I’m the farthest thing from a connoisseur of French food. I know the basics, enough to get me through a few weeks of traveling in France. But, when I walked into a French cooking class, with a group of bloggers, and learned I would be helping to make pâte à choux, my first reaction was “what the heck is that?”
What is Pâte à Choux
It was a bit chaotic when our group walked into the small demo kitchen just off of Place Bellecour in the heart of Lyon. We were traveling together on our Viking River Cruise. This was the last full day of our trip, and we had gotten to know each other pretty well. Perhaps too well.
As we put on our aprons, and all wondered where to put the dozen or so cameras that joined us in our class, our instructor started speaking, very fast. It was all a bit confusing as to what was going to happen. Our instructor handed us a sheet up paper with the ingredients and steps to make pâte à choux.
I slunk off to a corner to Google pâte à choux, not wanting to admit that, as the food blogger of the group, I had no idea what we were about to make. The choux part of the name is merely the light and fluffy pastry dough that is used to make loads of different French pastries, like eclairs and profiteroles. Okay, now I started to feel more in my comfort zone.
In this case, we learned to make the pastry, the crumbly part on the top, and Chantilly cream for the inside, and a fresh salted caramel sauce to top it off. I was in French cooking class heaven, even if I remained a little hesitant.
Learning to Bake at a French Cooking Class
I am often intimidated by cooking classes. I love to eat, and I love to learn how particular dishes are made, but we don’t cook much at home. We used to, when we had a kitchen, and ingredients. But, it is hard to cook on the road. And, our tiny Bangkok apartment has two electric burners, no oven, no counter space, and not a lot of kitchen essentials. We don’t even have a mixing bowl. Cooking is just something I am becoming less comfortable with, not more.
During our French cooking class, I was happy to take a back seat and document the class, allowing others the hands-on experience. And, this cooking class was a bit unique. Instead of each of us receiving our own station, and making our own pastries, we all rolled up our sleeves to help during different parts of the process. Although this may be a little strange if cooking with strangers, our group was used to being together. Even the non-bloggers in our cooking class knew us well enough.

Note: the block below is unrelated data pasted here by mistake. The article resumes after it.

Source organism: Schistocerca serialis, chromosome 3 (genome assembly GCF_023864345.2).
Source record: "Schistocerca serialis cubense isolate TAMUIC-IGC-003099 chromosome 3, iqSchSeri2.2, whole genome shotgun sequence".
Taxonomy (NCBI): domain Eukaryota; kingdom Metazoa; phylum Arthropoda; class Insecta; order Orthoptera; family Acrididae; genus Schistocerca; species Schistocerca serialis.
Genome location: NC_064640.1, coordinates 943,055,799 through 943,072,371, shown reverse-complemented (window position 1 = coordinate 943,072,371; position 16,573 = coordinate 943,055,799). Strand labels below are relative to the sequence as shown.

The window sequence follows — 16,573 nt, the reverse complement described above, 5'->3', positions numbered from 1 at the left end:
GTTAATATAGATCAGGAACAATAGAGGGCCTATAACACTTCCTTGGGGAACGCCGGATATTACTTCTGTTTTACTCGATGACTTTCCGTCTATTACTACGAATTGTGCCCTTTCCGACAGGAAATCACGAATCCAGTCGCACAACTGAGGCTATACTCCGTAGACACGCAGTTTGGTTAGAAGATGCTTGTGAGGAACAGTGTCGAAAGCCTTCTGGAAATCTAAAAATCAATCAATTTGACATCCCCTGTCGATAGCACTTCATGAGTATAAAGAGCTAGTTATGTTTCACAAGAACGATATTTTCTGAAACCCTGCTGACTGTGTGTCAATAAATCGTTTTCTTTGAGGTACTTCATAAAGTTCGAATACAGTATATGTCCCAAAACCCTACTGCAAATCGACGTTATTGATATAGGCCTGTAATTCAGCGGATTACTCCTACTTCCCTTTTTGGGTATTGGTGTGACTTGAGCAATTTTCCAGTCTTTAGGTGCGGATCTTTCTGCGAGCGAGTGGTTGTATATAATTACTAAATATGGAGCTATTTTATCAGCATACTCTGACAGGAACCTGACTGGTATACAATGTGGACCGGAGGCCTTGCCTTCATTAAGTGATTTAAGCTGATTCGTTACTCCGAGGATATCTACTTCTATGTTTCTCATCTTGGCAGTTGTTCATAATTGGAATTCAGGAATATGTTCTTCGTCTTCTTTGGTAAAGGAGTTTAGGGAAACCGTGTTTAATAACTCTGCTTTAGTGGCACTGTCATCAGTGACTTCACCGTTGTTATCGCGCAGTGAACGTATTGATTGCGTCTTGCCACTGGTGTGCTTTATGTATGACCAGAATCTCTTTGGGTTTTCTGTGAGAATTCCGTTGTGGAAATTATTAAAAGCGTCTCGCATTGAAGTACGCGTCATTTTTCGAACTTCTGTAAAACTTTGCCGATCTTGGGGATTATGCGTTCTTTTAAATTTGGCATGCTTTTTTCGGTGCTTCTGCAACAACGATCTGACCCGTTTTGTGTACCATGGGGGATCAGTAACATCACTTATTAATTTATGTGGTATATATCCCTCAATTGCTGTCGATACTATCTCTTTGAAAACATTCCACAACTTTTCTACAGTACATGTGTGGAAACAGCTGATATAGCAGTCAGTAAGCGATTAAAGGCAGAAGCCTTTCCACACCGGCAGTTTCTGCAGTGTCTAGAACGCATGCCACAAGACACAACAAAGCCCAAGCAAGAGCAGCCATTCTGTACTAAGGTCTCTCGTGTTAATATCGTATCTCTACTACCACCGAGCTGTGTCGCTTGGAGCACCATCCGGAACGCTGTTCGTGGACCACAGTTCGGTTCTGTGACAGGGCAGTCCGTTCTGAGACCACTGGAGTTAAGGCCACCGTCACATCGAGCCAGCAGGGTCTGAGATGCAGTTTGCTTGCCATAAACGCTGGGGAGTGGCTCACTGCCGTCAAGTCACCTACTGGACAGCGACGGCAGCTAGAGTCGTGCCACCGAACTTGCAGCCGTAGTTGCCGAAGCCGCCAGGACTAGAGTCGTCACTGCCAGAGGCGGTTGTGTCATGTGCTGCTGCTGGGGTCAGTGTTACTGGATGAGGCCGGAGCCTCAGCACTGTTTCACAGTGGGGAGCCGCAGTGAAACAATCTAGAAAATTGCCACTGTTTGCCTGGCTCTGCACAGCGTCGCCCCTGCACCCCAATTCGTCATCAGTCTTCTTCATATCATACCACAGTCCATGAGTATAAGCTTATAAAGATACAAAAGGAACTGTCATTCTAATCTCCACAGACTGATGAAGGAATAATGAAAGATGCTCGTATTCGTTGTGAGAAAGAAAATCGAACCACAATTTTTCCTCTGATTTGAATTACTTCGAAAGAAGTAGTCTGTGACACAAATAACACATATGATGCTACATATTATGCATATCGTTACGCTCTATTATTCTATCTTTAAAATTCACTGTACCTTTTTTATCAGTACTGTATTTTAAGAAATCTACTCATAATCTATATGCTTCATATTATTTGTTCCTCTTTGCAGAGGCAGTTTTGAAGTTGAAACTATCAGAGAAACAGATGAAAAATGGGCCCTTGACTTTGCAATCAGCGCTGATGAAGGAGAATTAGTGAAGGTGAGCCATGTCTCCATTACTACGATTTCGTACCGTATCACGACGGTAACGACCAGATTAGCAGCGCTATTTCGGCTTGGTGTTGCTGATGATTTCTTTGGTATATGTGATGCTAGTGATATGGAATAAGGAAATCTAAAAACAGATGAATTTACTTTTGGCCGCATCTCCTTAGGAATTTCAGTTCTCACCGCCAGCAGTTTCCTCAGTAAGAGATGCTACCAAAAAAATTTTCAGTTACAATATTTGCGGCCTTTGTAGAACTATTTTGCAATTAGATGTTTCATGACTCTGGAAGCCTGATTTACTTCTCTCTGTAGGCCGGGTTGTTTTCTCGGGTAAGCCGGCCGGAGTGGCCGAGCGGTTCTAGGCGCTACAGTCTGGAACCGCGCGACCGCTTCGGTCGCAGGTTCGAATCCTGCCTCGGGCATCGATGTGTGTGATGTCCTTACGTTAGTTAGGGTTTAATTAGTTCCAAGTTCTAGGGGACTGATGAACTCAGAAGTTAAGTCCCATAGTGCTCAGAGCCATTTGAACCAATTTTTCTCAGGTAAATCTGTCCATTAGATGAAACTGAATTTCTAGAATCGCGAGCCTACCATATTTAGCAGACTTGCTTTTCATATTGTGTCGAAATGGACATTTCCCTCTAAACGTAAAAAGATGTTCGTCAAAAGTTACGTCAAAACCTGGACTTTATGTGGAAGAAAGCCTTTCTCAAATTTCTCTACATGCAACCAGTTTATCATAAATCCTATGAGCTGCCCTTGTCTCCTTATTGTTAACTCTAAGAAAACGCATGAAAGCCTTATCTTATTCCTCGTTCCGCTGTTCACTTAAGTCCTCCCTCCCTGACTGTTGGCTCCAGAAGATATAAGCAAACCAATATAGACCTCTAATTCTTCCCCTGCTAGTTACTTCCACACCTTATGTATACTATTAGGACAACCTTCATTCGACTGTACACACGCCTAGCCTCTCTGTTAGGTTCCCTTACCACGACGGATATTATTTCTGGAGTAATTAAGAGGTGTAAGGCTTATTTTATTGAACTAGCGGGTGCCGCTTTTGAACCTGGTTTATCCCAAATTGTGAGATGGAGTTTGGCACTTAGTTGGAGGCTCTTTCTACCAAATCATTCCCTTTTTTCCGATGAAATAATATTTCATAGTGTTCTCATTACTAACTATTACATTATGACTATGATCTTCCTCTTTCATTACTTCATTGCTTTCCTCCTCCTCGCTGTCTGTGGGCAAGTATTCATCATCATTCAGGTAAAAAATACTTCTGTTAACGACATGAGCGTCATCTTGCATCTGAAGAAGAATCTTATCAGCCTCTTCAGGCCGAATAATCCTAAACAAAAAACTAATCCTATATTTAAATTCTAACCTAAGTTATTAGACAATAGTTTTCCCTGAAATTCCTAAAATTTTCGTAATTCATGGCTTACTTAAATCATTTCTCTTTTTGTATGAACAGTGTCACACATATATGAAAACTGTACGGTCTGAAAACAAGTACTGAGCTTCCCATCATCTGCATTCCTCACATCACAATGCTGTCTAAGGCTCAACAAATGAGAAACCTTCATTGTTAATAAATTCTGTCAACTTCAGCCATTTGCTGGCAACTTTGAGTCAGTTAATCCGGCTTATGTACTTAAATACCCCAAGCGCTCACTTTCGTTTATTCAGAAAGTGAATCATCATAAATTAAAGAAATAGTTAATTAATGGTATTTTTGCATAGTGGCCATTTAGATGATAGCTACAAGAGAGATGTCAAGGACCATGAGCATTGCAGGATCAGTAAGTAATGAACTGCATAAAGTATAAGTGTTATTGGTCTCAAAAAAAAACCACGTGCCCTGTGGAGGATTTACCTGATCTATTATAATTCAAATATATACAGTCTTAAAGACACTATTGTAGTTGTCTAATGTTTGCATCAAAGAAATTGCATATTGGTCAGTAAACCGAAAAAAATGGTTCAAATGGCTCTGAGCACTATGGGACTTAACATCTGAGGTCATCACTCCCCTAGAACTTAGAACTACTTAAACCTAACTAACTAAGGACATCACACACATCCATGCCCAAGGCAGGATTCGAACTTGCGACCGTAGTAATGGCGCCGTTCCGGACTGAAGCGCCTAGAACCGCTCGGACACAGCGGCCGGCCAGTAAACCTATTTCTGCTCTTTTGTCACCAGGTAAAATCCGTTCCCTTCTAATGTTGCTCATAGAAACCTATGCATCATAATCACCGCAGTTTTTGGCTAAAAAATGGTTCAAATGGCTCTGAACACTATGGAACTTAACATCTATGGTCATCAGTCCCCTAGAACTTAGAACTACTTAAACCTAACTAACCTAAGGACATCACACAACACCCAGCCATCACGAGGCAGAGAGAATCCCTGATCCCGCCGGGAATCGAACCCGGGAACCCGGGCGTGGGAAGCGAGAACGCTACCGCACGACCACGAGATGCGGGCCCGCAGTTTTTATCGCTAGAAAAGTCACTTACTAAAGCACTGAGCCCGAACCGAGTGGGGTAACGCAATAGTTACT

So, as our instructor rattled off rapid fire instructions, in a heavy French accent, and we were left to figure it out, we all got to work. On one end, Erin from The World Wanderer got wrist deep in the crumbly bit for the top of the pastry. Then, helped to roll it our then, and use a pastry cutter to make pastry rounds.
Eric, and his new friend Tim, took turns stirring the dough. And stirring, and stirring. First, on the stove top, and then in a cooled metal pan, to ensure the choux was the right consistency. Eric did not have the same hesitation as I did when it came to participating in the class. Perhaps because he knew if he wasn’t participating, he had to take the photos and videos.
Everyone helped to create the little dollops of dough with a pastry bag, even Erin’s mom. This is why there was no consistency in the pastry dollops. Our instructor did her best to help guide us, but this was not an easy task.
We helped to make the Chantilly cream in the bright orange Kitchen Aid Mixer. One of the last steps in making the pâte à choux is filling the pastry shells with the cream. At this point, most people in the class were a bit tired of helping. We did a lot in a short amount of time, everyone running all over the demo kitchen. Up to this point, I was happy to let others do the work, but I stepped up.
When I was in high school I worked at TCBY, the frozen yogurt store. As part of my job, I had to decorate cakes. I was not very good at it. But, I did it. In this case, I grabbed a hold of the pastry bag and filled those pastries with delicious, and pretty cream. My TCBY training came flooding back!
Our instructor also taught us how to make salted caramel. Not only was the process of making the caramel pretty easy, but she taught us how to write with the caramel in order to decorate the plate. First, she demonstrated the process, and it seemed at least possible that we could do something similar.
I always see plates at fancy restaurants with sauce decorating the plate in swirls and dots. Here was my chance to learn how to do the same. Let me tell you, it’s not that easy. Particularly when using a thick caramel that hardens with each minute. When I started on my plate, the first few dots were pretty easy, and I thought “I’m a natural.” I was so proud of myself. Then, I realized that caramel writing is not an exact science. In the end, I was happy with my #EAT plate.
Eric, on the other hand, did not do so well. I’m not sure what he was trying to write, but it was terribly messed up. In the end, he spread the caramel all over his plate, and used his finger to decorate, similar to Tom Hanks in Castaway.
When all was said and done, and as much as the French cooking class was a bit of a whirlwind from start to finish. I was happy with the pâte à choux we made as a group, which I think was all due to the filling of the pastry with the fresh cream (you know, my part).
In the end, I happily enjoyed the results of our French cooking class, as I messily knocked back a couple of pâte à choux with a glass of sparkling wine. The perfect way to finish one of the last days of our cruise.
We were guests of Viking River Cruises for our French river cruise, but all opinions, and yummy sounds, are as always, my own. Our Veranda Stateroom aboard the Viking Longship Buri starts at $1,999 per person.
Check out our post that debunks 5 Cruise Misconceptions.
Check out our video on our French cooking class in Lyon: